Tuesday, June 19, 2012
the cave where Big Foot attacked -- or close enough!
Our family does a lot of things that could be described as field trips, but we never actually call them that. As far as the kids are concerned, they're just what we do, not part of school. And it's not part of school -- we did this kind of stuff loong before we even had kids and will continue to do it after they're grown up and off somewhere doing things with their own families.
A couple of weeks ago, we took the kids to hike through Ape Cave, a lava tube near Mount St. Helens. It was their first time, although I can't figure out for the life of me why we'd never taken them there. It's a cave. And it has a history of Big Foot attacks -- although it turns out that those were actually at nearby Ape Canyon. How much do six and seven year olds care about geographical accuracy?
I couldn't have done this last summer, or the year before, but my knee made it through the cave just fine. And we've hit a huge milestone, which I kind of missed when I was working on my knee and being able to hike without a cane. After fifteen years, I no longer have to carry another human being while hiking. That makes such a huge difference!
On the trail to the cave entrance, we passed a group of kids preparing to go down inside. Very few of them seemed happy about being there. One the was down the steps into the cave, we passed a second group on their way out who warned us about how long and boring it was. That's one of many reasons we usually do these things as a family instead of as organized field trips. I can listen to my own kids whine (which they rarely do), but I don't want to put up with strangers' kids.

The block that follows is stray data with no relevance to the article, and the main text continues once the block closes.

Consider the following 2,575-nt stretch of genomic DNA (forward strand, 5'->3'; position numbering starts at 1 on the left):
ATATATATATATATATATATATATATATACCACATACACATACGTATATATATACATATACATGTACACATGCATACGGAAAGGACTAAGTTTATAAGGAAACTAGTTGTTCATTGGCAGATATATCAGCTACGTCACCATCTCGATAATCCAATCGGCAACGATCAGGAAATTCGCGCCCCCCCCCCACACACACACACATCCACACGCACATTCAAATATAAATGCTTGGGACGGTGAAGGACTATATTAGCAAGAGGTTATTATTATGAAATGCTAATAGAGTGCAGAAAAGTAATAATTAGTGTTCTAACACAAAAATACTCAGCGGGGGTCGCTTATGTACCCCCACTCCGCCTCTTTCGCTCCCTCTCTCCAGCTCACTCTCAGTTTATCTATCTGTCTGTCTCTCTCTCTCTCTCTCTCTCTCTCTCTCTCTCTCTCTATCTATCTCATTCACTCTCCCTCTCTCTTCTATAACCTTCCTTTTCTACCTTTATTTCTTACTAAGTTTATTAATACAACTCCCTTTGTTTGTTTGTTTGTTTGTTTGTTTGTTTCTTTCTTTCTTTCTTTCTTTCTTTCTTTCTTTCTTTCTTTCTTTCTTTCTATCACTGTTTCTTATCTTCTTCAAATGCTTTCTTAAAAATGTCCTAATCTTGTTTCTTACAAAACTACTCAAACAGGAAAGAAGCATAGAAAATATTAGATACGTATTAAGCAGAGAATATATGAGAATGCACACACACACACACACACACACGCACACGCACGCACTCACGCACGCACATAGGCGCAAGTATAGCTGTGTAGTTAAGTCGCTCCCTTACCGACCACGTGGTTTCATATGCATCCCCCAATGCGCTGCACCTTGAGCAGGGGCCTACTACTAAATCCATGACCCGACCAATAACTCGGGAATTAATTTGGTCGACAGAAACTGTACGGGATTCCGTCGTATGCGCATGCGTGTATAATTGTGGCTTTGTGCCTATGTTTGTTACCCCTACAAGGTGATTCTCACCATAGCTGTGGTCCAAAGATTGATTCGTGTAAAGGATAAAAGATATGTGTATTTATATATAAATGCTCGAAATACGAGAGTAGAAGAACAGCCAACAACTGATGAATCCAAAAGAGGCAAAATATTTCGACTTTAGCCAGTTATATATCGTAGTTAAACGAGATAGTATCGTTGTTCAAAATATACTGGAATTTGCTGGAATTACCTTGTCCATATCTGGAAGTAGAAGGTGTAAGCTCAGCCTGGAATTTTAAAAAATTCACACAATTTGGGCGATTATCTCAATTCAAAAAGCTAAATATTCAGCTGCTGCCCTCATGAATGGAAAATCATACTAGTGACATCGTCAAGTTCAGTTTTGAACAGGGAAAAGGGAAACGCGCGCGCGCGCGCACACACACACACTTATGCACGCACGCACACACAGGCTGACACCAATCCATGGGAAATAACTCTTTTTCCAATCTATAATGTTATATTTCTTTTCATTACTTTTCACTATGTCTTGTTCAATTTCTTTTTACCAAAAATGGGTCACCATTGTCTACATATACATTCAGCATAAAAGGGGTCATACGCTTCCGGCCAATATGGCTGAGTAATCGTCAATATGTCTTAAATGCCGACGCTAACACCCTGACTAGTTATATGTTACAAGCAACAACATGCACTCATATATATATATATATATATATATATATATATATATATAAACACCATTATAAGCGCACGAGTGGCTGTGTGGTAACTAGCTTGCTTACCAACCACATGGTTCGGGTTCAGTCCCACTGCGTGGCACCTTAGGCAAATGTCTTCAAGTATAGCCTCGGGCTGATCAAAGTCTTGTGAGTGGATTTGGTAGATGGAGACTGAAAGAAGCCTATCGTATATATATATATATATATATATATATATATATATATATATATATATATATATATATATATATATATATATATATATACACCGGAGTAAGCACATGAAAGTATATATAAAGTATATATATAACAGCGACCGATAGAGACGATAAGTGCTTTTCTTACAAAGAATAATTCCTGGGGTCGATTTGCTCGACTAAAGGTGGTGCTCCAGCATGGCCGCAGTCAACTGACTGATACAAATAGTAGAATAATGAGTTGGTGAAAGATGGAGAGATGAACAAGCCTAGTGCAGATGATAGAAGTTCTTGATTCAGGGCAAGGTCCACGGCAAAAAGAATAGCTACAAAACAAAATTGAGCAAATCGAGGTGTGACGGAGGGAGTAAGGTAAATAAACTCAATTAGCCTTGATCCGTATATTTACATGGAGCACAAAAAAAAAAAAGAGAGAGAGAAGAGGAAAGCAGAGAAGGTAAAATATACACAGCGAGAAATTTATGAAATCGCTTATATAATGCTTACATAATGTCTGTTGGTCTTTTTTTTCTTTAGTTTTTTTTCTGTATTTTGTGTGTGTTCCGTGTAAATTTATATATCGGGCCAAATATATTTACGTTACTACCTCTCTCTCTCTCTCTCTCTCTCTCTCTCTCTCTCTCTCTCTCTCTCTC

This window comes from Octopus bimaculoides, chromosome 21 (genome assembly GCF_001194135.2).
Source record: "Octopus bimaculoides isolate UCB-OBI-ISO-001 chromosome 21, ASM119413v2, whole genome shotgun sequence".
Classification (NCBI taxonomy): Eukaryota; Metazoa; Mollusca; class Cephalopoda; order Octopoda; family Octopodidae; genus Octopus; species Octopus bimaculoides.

This isn't the first lava tube we've taken the kids to, but they're always up for caves. And caves near where Big Foot has been seen? I've got a tribe of budding cryptozoologists here!
When Education Outdoors sent us a copy of their new board game Mysterious Creatures to review, the boys were ecstatic. It's got the usual critters -- Big Foot, Chupacabra, the Loch-Ness Monster, the Yeti....and a few that I'd never heard of.
At the start of the game, each player draws a card which determines which creature they'll be hunting for. You journey across the game board map, travelling from country to country to gather three pieces of evidence -- a photo, a piece of physical evidence, and a film. (Some of the film evidence can be viewed on the Mysterious Creatures website.)
Honestly, my boys were more excited about reading the creature cards and the evidence files to settle down long enough to play the game properly. But the graphics and packaging are fantastic and I can definitely see how it would teach the kids some geography as they navigate the map.
This post is linked to Works for me Wednesday at We are THAT Family.